UPDATE: Well, the Governors Ball organizers clearly got a lot of angry DMs, because on Monday night they put out a message from the founders on their website. In the message, they give a more detailed explanation of what went into their decisions on Sunday. Most importantly, they explained why the starting time for the festival was pushed back so far. At 8am, the team was told “that there was a high likelihood of thunderstorms and lightning throughout the afternoon, with 4pm-6pm being the most problematic and the most threatening.” At 11am, they got an updated forecast with the same information, and pushed back the gates to 6:30.
In the statement, they stick by their decision to push back the opening. “At around 5pm, the expected weather system did in fact come through the NYC area and hit Manhattan and Brooklyn with thunder, lightning and heavy rain. This weather was close enough to the festival site that we would have had to cancel and evacuate had it been a normally operating festival day.” Okay, so I live in Manhattan and I didn’t see any thunder, lightning, or heavy rain at 5pm, but maybe the storm didn’t hit my neighborhood. Who knows.
The founders acknowledge that the evacuation situation wasn’t ideal: “While we are happy that no injuries were reported during the evacuation, we aren’t going to sugar coat things here. When you are evacuating tens of thousands of people from any site, it is a challenging endeavor.” This is obviously true, but they didn’t really have anything to say for why the actual evacuation was such a dangerous free-for-all.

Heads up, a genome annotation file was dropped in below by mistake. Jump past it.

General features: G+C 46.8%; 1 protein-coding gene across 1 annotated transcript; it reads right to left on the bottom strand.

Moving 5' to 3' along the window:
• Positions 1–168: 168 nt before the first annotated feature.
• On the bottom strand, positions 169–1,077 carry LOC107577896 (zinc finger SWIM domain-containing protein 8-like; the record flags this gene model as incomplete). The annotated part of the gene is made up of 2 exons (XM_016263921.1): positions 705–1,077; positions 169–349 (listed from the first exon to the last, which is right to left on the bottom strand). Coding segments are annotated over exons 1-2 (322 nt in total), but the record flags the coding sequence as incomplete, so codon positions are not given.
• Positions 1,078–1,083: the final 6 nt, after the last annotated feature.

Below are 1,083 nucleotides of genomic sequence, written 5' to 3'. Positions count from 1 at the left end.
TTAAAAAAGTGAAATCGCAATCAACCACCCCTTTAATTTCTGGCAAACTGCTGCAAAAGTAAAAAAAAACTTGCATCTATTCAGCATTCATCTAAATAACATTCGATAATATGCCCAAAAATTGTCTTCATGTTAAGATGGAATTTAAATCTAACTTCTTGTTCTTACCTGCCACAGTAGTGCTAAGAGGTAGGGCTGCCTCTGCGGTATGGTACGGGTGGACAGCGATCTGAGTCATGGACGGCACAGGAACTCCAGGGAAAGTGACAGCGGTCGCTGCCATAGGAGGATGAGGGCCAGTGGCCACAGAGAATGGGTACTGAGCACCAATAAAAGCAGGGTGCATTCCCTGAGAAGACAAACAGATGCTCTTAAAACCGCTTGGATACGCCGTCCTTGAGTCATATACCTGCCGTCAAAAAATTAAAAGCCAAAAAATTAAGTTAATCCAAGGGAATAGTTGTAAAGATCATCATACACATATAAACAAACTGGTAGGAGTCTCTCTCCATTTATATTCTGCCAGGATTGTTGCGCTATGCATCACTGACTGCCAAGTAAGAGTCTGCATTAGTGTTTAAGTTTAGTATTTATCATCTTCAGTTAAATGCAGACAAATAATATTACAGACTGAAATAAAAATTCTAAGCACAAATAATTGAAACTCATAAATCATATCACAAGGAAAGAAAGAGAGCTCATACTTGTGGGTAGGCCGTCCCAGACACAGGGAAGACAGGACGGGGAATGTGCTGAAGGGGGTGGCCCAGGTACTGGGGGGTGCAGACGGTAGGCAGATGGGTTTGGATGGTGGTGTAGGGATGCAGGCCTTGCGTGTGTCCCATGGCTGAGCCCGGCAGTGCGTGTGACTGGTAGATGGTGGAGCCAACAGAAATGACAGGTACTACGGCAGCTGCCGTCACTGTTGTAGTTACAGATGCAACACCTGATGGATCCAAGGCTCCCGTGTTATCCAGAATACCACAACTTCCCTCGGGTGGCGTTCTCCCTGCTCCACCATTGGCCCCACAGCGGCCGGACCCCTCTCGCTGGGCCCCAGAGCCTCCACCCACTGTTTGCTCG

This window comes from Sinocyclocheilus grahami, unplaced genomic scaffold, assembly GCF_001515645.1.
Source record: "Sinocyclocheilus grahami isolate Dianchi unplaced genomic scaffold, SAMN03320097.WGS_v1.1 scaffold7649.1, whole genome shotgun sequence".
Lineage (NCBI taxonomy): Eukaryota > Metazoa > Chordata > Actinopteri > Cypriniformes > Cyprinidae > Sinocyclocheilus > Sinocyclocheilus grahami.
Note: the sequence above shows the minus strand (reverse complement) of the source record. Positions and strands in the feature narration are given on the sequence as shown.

After reiterating that everyone will be getting refunds for Sunday, the message concludes with the announcement that the Governors Ball team will age doing a Reddit AMA this afternoon at 1pm. I have a feeling it’s going to involve a lot of angry Strokes fans, and probably some people trying to explain how weather works. If you want to follow along on Reddit, here’s the link, and please tell me if anything important happens.
Images: @govballnyc (2) / Instagram; @k8sanz, imjustisa / Twitter